• Being an FMT donor as a means of earning money, hopefully to give

On the first, I would be a lot more hesitant about some of the claims that are being made. The evidence for FMT is young, and relatively weak. I think it is far from being a potential treatment of a broad range of chronic diseases; FMT is currently approved for recurrent C. difficile infection in the UK. Things we do not know:

  • Is it helpful for other chronic diseases? If so, how much and is it cost-effective?
  • Can it be safely administered at home? You make the claim that donation and use of FMT can happen outside of the hospital setting; this is currently not recommended.
  •  Do we need super donors? There is a growing literature around the effectivneess of autologous FMT (use of your own stool for transplantation) may be as effective as a donation from someone else (one paper I am aware of, but I am sure there are many more). I would be hesitant in putting too much stock in one apprpoach early on in the R&D of this area.

On the second, I don't have strong opinions. I think it is worth more explicitly flagging that a super donor is quite a rare statistical occurrence, and that the activation energy and cost to be accepted and donate stool for the first time might not make net positive from a cost-effectiveness perspective ( I have not modelled this, but I wouldnt be surprised if this was the case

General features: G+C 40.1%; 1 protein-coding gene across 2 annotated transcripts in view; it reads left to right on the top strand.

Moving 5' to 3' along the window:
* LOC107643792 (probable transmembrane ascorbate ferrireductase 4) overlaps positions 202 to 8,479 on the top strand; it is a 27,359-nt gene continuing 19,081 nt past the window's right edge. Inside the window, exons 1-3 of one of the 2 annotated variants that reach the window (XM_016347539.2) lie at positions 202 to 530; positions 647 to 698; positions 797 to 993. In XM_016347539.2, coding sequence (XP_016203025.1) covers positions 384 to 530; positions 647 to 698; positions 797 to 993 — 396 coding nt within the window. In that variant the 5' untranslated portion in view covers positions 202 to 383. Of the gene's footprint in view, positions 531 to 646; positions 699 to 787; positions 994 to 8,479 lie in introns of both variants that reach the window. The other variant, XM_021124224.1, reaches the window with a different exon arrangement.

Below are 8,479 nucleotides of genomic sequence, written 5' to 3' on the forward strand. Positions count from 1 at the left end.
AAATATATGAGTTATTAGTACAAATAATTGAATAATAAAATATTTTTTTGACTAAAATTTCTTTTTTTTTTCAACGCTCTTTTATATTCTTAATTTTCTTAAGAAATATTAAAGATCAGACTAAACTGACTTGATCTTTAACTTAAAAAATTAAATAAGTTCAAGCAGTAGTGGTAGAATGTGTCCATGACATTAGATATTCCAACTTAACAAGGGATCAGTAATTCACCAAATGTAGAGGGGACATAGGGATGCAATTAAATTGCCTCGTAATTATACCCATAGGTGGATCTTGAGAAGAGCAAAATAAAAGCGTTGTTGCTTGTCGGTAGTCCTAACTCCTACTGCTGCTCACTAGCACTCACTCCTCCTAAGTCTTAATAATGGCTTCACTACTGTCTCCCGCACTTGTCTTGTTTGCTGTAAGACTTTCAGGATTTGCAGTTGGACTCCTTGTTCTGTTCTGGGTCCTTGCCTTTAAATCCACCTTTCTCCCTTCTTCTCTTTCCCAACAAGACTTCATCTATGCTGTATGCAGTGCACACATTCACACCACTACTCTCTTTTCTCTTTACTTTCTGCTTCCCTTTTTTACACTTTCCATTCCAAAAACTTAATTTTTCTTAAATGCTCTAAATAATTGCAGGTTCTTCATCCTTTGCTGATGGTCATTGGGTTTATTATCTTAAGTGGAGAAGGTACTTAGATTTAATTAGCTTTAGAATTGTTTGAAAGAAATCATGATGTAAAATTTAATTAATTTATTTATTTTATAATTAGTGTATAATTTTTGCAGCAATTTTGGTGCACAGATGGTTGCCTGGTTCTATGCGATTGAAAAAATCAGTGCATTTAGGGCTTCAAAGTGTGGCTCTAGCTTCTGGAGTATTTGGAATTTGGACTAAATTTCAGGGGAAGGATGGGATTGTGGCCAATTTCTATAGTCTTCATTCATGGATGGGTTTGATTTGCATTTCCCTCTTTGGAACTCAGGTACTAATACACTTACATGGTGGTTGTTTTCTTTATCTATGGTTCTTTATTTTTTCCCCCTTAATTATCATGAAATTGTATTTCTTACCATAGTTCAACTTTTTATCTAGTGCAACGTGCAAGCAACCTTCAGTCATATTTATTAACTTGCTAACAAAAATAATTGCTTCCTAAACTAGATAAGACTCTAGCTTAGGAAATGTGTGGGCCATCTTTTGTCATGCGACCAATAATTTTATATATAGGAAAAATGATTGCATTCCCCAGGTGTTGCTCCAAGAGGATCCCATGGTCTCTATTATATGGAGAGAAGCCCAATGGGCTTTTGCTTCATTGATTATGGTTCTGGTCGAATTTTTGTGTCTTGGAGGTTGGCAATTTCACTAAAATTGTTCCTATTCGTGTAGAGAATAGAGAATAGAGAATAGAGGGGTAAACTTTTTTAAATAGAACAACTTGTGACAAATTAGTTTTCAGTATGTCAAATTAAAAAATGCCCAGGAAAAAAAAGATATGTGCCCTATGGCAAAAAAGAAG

Yeah it is a little bit of a counter-inuitive presentation. 

Basically of vaccines low income countries did receive in 2021, they  averted 180 300 (171 400–188 900) deaths. 

If LIC had achieved the WHO target of 40% vaccination rate, they would have averted an additional 200 000 (187 900–211 900) deaths

200 000/ 180 300 = 111%

Great work. I think point 4 is really interesting:

4. Progress on the policy side is driving progress on the industry side and vice versa

I think this is perhaps applicable to other cause areas where a combination of industry and policy action might be helpful (e.g. corporate campaigns on cage-free chickens and policy change on the same, e.g. incentivising pandemic prevention investment). 

  1. How  easy/hard was it for you to understand the incentives of different stakeholders and map their relationships?
  2. Do you have any advice for others on how to approach this?